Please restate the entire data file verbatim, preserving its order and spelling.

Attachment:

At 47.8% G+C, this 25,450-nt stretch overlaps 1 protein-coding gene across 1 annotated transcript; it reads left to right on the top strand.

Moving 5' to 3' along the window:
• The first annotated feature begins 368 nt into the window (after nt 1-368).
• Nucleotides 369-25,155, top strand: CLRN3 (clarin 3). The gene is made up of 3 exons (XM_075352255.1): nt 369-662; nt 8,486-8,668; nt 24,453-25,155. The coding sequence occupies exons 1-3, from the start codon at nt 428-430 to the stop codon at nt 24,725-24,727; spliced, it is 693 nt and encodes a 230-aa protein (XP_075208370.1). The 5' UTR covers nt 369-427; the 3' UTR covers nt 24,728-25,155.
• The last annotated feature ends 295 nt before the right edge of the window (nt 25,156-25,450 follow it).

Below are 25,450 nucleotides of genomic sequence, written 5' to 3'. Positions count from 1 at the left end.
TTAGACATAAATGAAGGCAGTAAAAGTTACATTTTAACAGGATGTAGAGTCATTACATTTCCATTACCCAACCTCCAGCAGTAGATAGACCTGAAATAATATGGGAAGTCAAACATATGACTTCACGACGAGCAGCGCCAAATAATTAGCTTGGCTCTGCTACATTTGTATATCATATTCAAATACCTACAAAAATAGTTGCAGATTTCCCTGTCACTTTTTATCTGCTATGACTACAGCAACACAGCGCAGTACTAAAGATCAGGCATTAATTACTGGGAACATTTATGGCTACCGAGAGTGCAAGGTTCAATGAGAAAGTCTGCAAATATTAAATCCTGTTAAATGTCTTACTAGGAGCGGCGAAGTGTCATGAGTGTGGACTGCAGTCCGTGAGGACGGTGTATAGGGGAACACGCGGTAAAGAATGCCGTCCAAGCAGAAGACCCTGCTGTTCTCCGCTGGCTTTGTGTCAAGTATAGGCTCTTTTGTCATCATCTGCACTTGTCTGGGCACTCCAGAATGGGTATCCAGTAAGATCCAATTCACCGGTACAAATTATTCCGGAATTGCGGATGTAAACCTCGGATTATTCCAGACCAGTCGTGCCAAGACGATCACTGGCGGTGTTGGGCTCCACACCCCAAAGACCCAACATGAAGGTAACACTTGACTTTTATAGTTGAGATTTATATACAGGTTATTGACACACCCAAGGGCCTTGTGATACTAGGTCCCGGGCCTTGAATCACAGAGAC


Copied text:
At 47.8% G+C, this 25,450-nt stretch overlaps 1 protein-coding gene across 1 annotated transcript; it reads left to right on the top strand.

Moving 5' to 3' along the window:
• The first annotated feature begins 368 nt into the window (after nt 1-368).
• Nucleotides 369-25,155, top strand: CLRN3 (clarin 3). The gene is made up of 3 exons (XM_075352255.1): nt 369-662; nt 8,486-8,668; nt 24,453-25,155. The coding sequence occupies exons 1-3, from the start codon at nt 428-430 to the stop codon at nt 24,725-24,727; spliced, it is 693 nt and encodes a 230-aa protein (XP_075208370.1). The 5' UTR covers nt 369-427; the 3' UTR covers nt 24,728-25,155.
• The last annotated feature ends 295 nt before the right edge of the window (nt 25,156-25,450 follow it).

Below are 25,450 nucleotides of genomic sequence, written 5' to 3'. Positions count from 1 at the left end.
TTAGACATAAATGAAGGCAGTAAAAGTTACATTTTAACAGGATGTAGAGTCATTACATTTCCATTACCCAACCTCCAGCAGTAGATAGACCTGAAATAATATGGGAAGTCAAACATATGACTTCACGACGAGCAGCGCCAAATAATTAGCTTGGCTCTGCTACATTTGTATATCATATTCAAATACCTACAAAAATAGTTGCAGATTTCCCTGTCACTTTTTATCTGCTATGACTACAGCAACACAGCGCAGTACTAAAGATCAGGCATTAATTACTGGGAACATTTATGGCTACCGAGAGTGCAAGGTTCAATGAGAAAGTCTGCAAATATTAAATCCTGTTAAATGTCTTACTAGGAGCGGCGAAGTGTCATGAGTGTGGACTGCAGTCCGTGAGGACGGTGTATAGGGGAACACGCGGTAAAGAATGCCGTCCAAGCAGAAGACCCTGCTGTTCTCCGCTGGCTTTGTGTCAAGTATAGGCTCTTTTGTCATCATCTGCACTTGTCTGGGCACTCCAGAATGGGTATCCAGTAAGATCCAATTCACCGGTACAAATTATTCCGGAATTGCGGATGTAAACCTCGGATTATTCCAGACCAGTCGTGCCAAGACGATCACTGGCGGTGTTGGGCTCCACACCCCAAAGACCCAACATGAAGGTAACACTTGACTTTTATAGTTGAGATTTATATACAGGTTATTGACACACCCAAGGGCCTTGTGATACTAGGTCCCGGGCCTTGAATCACAGAGAC